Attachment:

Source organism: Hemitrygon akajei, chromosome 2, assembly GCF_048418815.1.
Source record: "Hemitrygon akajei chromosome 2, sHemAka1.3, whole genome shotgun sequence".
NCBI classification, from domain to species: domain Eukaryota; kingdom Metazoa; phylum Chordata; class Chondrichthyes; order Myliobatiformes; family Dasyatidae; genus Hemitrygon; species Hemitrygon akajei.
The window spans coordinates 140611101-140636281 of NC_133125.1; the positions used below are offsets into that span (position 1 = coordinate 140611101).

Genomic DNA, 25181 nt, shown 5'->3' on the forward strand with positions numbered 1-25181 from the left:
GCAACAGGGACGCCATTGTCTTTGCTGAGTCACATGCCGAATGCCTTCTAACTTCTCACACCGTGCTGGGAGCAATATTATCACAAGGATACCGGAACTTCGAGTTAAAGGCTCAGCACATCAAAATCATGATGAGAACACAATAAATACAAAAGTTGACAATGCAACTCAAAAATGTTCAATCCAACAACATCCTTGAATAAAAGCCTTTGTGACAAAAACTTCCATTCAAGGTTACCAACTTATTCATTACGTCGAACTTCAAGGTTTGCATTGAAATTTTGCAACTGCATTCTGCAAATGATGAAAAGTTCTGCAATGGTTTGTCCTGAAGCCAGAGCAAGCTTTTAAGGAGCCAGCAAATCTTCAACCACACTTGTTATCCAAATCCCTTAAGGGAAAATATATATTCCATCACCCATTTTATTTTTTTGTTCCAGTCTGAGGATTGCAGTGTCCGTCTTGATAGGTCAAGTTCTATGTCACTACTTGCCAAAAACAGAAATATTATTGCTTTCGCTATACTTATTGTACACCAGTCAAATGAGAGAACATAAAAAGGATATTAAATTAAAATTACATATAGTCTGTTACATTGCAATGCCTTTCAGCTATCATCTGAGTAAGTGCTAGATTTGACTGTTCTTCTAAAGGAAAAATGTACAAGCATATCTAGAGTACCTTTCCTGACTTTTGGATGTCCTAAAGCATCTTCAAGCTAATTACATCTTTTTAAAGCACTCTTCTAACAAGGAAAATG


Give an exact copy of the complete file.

Source organism: Hemitrygon akajei, chromosome 2, assembly GCF_048418815.1.
Source record: "Hemitrygon akajei chromosome 2, sHemAka1.3, whole genome shotgun sequence".
NCBI classification, from domain to species: domain Eukaryota; kingdom Metazoa; phylum Chordata; class Chondrichthyes; order Myliobatiformes; family Dasyatidae; genus Hemitrygon; species Hemitrygon akajei.
The window spans coordinates 140611101-140636281 of NC_133125.1; the positions used below are offsets into that span (position 1 = coordinate 140611101).

Genomic DNA, 25181 nt, shown 5'->3' on the forward strand with positions numbered 1-25181 from the left:
GCAACAGGGACGCCATTGTCTTTGCTGAGTCACATGCCGAATGCCTTCTAACTTCTCACACCGTGCTGGGAGCAATATTATCACAAGGATACCGGAACTTCGAGTTAAAGGCTCAGCACATCAAAATCATGATGAGAACACAATAAATACAAAAGTTGACAATGCAACTCAAAAATGTTCAATCCAACAACATCCTTGAATAAAAGCCTTTGTGACAAAAACTTCCATTCAAGGTTACCAACTTATTCATTACGTCGAACTTCAAGGTTTGCATTGAAATTTTGCAACTGCATTCTGCAAATGATGAAAAGTTCTGCAATGGTTTGTCCTGAAGCCAGAGCAAGCTTTTAAGGAGCCAGCAAATCTTCAACCACACTTGTTATCCAAATCCCTTAAGGGAAAATATATATTCCATCACCCATTTTATTTTTTTGTTCCAGTCTGAGGATTGCAGTGTCCGTCTTGATAGGTCAAGTTCTATGTCACTACTTGCCAAAAACAGAAATATTATTGCTTTCGCTATACTTATTGTACACCAGTCAAATGAGAGAACATAAAAAGGATATTAAATTAAAATTACATATAGTCTGTTACATTGCAATGCCTTTCAGCTATCATCTGAGTAAGTGCTAGATTTGACTGTTCTTCTAAAGGAAAAATGTACAAGCATATCTAGAGTACCTTTCCTGACTTTTGGATGTCCTAAAGCATCTTCAAGCTAATTACATCTTTTTAAAGCACTCTTCTAACAAGGAAAATG